Conference materials are linked below after the program description for each session. Note that not all presenters have provided materials.
The Digital English Classroom (Eric Snow and Heather Baker)
This session shares the experiences of teachers who are beginning their third year as a digital school in the Carbon School District. All students at the school have Chromebooks, which allows for a great deal of technology-based learning and classroom activities. In this session, two teachers will showcase many of the tools they use to teach, collaborate, and collect assignments through the Chromebook and tools provided by Google.
The Great Debate: Research, Rhetoric, and Rigor (Brooke Ipson)
This session offers a year-long strategy for implementing research, argumentation, current events, and rhetoric into the secondary classroom through a student-driven model. Students will learn researching skills, public speaking skills, concepts of argumentation and rhetorical appeal, debate strategies, knowledge of academic citations and formatting (MLA), and the reading and synthesizing of informational text. This lesson model offers students insight into a wide range of current events and issues. Even better: the students are responsible for most of the work!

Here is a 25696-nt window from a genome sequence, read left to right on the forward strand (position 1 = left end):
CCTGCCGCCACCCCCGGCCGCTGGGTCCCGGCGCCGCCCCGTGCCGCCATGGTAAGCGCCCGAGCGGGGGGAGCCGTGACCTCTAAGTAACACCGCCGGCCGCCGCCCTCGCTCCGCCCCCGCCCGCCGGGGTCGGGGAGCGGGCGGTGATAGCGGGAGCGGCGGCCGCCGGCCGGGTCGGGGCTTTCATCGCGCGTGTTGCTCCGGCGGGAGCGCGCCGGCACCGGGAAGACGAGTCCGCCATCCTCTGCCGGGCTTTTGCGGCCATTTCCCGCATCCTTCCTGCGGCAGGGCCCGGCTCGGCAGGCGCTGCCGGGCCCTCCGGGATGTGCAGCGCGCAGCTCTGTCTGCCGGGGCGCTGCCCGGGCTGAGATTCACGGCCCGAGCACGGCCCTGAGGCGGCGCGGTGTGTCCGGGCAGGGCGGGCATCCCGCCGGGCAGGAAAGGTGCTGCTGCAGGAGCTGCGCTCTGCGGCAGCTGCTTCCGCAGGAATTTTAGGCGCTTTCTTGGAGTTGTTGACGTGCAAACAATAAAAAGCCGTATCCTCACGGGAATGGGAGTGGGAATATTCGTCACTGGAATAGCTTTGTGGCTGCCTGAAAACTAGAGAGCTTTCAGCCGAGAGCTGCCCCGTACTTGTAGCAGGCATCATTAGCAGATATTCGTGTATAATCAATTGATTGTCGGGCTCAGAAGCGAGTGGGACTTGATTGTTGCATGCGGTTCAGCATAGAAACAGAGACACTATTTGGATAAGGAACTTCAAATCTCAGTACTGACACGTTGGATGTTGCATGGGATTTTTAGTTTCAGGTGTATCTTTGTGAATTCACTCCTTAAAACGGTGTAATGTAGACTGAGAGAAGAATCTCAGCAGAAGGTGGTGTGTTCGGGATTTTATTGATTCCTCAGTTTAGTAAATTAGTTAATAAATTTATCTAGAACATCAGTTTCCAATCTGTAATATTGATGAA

Lit Lessons Your Students Will Literally Thank You For (Kasie Payne)
Our students hate to read. Hate it. Yet reading, scientifically, develops empathy—society’s cure. We’ll discuss creating a lesson that your students will, very literally, thank you for. Adjustable to any text/grade-level and guaranteed to connect with the must stubborn students, explore how a single lesson can fulfill the Core and matter. And don’t be surprised when that silent student thanks you after class—I warned you. [link to presentation]
Using UtahCompose and Individual Growth Plans (Lisa Harrison)